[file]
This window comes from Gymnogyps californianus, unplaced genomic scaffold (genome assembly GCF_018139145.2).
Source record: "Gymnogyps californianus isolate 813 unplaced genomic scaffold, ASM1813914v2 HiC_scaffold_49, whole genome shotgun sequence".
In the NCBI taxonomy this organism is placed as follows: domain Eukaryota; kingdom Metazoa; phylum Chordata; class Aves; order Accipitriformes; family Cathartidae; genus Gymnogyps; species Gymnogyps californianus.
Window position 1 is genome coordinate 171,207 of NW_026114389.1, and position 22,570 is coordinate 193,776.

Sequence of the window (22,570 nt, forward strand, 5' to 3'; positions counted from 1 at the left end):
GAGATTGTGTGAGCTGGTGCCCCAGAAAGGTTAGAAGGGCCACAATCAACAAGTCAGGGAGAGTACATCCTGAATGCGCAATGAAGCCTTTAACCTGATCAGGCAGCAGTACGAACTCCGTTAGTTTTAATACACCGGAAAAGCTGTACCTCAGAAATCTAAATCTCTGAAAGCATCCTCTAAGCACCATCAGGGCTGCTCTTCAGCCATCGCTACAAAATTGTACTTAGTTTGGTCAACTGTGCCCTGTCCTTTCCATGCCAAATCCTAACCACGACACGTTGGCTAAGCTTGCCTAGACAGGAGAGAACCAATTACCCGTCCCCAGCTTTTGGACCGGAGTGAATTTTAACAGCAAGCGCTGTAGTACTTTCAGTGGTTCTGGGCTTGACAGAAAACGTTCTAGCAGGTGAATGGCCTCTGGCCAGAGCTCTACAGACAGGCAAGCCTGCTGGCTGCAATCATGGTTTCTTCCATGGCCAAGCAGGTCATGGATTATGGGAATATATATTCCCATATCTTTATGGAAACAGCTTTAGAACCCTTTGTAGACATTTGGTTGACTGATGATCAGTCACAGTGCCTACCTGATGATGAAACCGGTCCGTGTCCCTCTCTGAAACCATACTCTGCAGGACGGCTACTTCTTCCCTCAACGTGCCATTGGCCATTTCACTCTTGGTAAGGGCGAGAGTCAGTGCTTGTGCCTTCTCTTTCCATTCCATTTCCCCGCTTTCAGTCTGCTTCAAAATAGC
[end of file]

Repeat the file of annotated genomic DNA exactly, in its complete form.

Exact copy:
This window comes from Gymnogyps californianus, unplaced genomic scaffold (genome assembly GCF_018139145.2).
Source record: "Gymnogyps californianus isolate 813 unplaced genomic scaffold, ASM1813914v2 HiC_scaffold_49, whole genome shotgun sequence".
In the NCBI taxonomy this organism is placed as follows: domain Eukaryota; kingdom Metazoa; phylum Chordata; class Aves; order Accipitriformes; family Cathartidae; genus Gymnogyps; species Gymnogyps californianus.
Window position 1 is genome coordinate 171,207 of NW_026114389.1, and position 22,570 is coordinate 193,776.

Sequence of the window (22,570 nt, forward strand, 5' to 3'; positions counted from 1 at the left end):
GAGATTGTGTGAGCTGGTGCCCCAGAAAGGTTAGAAGGGCCACAATCAACAAGTCAGGGAGAGTACATCCTGAATGCGCAATGAAGCCTTTAACCTGATCAGGCAGCAGTACGAACTCCGTTAGTTTTAATACACCGGAAAAGCTGTACCTCAGAAATCTAAATCTCTGAAAGCATCCTCTAAGCACCATCAGGGCTGCTCTTCAGCCATCGCTACAAAATTGTACTTAGTTTGGTCAACTGTGCCCTGTCCTTTCCATGCCAAATCCTAACCACGACACGTTGGCTAAGCTTGCCTAGACAGGAGAGAACCAATTACCCGTCCCCAGCTTTTGGACCGGAGTGAATTTTAACAGCAAGCGCTGTAGTACTTTCAGTGGTTCTGGGCTTGACAGAAAACGTTCTAGCAGGTGAATGGCCTCTGGCCAGAGCTCTACAGACAGGCAAGCCTGCTGGCTGCAATCATGGTTTCTTCCATGGCCAAGCAGGTCATGGATTATGGGAATATATATTCCCATATCTTTATGGAAACAGCTTTAGAACCCTTTGTAGACATTTGGTTGACTGATGATCAGTCACAGTGCCTACCTGATGATGAAACCGGTCCGTGTCCCTCTCTGAAACCATACTCTGCAGGACGGCTACTTCTTCCCTCAACGTGCCATTGGCCATTTCACTCTTGGTAAGGGCGAGAGTCAGTGCTTGTGCCTTCTCTTTCCATTCCATTTCCCCGCTTTCAGTCTGCTTCAAAATAGC